The Lord didn’t say, but when one particular woman — the one who had really caught his eye — came forward after services to meet him, he knew when he took her hand in introduction that there was something special about this widow.

Later, the pastor had to have surgery, and was facing a long recovery. He had no one to care for him. The woman told the rehab nurses that she would take him in.

“We hadn’t so much as kissed!” he said. “And there she was, taking me into her home to care for me when I couldn’t care for myself.”

This went on for months. The pastor finally healed, and told her that he thought it was time for him to be getting back to his own home.

“You are home,” she responded. And that’s how they started courting.

They married. He was so grateful for how she had cared for him, and how she had decided to marry him even though he was poor. He looked for an opportunity to serve her — and then it came, when these two “mafia-looking dudes” drove up to their front door, looking for the owner of the distressed property in New Orleans.

The pastor’s wife let him handle the negotiations. When she found out how much he had been able to sell the property for, she started hollering. “I wish I’d had some earplugs!” he said, laughing. “Brother, let me tell you that I still have brownie points in the cabinet that I haven’t used!”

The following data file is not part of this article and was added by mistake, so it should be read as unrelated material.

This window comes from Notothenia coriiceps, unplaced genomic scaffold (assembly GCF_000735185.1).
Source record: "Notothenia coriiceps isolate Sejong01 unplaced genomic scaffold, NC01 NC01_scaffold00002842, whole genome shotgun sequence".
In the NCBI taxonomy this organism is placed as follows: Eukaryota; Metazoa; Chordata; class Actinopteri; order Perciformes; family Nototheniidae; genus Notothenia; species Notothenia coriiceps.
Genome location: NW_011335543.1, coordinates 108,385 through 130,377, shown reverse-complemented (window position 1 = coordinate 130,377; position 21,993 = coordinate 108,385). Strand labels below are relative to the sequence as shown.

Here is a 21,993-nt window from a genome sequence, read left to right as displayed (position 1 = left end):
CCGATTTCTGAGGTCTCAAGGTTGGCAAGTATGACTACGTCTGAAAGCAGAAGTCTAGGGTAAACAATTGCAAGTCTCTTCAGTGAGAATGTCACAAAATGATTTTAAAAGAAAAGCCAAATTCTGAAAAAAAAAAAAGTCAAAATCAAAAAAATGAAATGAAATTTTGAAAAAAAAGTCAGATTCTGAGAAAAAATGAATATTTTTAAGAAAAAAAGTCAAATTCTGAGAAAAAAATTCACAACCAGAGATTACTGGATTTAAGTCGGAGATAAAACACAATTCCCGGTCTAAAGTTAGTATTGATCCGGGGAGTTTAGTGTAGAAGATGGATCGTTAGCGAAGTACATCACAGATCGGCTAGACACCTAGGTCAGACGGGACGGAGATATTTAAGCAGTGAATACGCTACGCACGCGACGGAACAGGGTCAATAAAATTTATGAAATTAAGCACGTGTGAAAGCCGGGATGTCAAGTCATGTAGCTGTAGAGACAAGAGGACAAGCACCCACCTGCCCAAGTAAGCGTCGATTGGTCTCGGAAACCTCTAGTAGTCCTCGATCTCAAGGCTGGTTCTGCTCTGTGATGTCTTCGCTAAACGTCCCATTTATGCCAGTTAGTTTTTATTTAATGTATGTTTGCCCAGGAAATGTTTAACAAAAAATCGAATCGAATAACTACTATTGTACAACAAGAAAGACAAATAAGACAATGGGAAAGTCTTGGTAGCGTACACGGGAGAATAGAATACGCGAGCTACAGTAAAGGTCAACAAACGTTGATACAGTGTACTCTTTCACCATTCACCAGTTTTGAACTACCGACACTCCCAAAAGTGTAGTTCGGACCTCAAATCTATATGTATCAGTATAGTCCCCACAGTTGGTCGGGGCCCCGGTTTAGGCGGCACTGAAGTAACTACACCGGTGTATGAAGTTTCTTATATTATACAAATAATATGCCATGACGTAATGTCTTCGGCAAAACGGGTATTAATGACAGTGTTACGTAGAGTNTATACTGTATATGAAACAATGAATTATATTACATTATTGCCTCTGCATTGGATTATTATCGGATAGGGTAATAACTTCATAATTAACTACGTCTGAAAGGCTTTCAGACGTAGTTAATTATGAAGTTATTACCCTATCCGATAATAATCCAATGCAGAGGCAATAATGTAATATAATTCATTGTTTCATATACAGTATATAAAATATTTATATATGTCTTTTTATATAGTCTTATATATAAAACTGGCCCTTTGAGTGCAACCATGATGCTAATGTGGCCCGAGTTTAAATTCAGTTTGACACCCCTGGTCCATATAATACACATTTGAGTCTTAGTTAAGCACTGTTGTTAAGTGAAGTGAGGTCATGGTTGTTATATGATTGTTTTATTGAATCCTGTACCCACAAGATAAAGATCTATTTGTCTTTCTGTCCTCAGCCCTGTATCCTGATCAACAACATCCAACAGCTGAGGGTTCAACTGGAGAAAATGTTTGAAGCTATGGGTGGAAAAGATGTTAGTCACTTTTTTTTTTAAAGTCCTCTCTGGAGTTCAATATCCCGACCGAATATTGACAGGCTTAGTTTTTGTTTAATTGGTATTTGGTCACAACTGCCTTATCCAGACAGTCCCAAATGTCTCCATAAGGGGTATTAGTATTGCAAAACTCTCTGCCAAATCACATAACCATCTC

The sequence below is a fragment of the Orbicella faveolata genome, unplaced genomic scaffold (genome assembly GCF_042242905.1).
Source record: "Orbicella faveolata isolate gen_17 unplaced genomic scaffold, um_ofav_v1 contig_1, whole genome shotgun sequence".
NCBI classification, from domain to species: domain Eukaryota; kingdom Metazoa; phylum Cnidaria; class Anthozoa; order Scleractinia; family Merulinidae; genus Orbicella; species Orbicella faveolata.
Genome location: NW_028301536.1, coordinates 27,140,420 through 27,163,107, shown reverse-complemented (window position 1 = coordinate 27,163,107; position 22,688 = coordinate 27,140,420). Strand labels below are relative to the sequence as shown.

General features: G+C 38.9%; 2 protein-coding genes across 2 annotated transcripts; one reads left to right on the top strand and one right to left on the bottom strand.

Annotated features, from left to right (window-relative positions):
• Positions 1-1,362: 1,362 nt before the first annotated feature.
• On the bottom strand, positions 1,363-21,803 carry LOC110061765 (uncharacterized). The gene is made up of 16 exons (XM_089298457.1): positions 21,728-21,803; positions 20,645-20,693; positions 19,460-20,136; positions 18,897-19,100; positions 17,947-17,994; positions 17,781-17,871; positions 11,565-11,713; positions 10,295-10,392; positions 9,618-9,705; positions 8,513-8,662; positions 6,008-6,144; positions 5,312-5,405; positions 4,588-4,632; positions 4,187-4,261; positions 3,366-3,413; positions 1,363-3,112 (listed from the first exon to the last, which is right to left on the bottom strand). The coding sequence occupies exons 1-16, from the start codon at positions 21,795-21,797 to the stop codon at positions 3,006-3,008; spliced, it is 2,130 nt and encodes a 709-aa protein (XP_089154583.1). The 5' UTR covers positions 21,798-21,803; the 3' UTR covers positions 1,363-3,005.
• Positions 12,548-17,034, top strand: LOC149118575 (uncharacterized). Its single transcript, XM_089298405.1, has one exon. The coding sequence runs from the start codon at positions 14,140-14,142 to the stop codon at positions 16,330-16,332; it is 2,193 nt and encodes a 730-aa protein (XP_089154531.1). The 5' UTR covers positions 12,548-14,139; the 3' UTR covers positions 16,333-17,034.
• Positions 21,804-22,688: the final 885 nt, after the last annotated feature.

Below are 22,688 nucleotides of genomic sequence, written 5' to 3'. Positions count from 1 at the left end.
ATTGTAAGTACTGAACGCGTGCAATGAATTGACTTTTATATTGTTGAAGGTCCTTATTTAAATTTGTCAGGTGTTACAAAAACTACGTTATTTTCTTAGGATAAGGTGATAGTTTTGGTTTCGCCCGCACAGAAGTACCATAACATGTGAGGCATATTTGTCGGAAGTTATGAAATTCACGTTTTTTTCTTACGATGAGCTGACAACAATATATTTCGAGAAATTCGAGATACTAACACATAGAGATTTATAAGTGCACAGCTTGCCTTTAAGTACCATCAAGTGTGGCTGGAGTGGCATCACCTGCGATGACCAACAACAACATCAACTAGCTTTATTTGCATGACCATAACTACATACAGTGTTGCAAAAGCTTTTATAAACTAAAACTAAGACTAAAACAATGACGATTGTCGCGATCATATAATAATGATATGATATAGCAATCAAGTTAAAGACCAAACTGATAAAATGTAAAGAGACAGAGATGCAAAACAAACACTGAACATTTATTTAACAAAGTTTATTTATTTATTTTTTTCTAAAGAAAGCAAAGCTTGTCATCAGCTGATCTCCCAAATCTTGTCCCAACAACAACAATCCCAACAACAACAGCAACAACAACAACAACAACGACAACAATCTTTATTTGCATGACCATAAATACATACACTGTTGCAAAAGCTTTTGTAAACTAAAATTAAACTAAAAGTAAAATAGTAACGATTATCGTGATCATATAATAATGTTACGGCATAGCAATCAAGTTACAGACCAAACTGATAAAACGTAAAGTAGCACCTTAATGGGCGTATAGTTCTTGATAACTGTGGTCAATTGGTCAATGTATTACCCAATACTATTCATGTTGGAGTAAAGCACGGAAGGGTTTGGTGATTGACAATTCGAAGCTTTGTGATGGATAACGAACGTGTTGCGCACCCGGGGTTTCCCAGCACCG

As we approached the airport, we started talking about how God works in our lives, and how grace is all around us, if we only open our eyes to it. At curbside, he helped me unload my bags, and said, “You tell that pilot don’t be making any unplanned stops on that flight, because he got a child of God on that plane.” We shook hands. I promised to pray for him in Rome, and asked him to pray for me. He laughed and said he surely would.

And that was that. I was glowing inside, all the way to the gate. I think it was the most important thing to happen to me all day, maybe all week. We did not have a theological conversation at all. The pastor just told a couple of stories from his life. But God was all over it.

This is real life. I tell you, I have got to spend less time on the Internet, and more time in the real world. Don’t get me wrong: because of what I do for a living, I can see threats to that pastor’s way of life that he can’t see at all. My job is to make them clear. But I tell you, that pastor knows not a thing about his passenger this morning, but I can say with confidence that he sees threats to my way of life that are invisible to me.

I’m in the Atlanta airport now, waiting for my connecting flight. I saw that James Lindsay tweet I quote above, and thought about the conversation between that black man and my white self, two middle-aged guys from south Louisiana who shared stories, and who ended up promising prayer for each other. What kind of poison would these critical theory types inject into that humane exchange? How would they try to make us suspicious of each other, and lead us to doubt the reality of that twenty minutes of simple brotherhood, mediated by grace?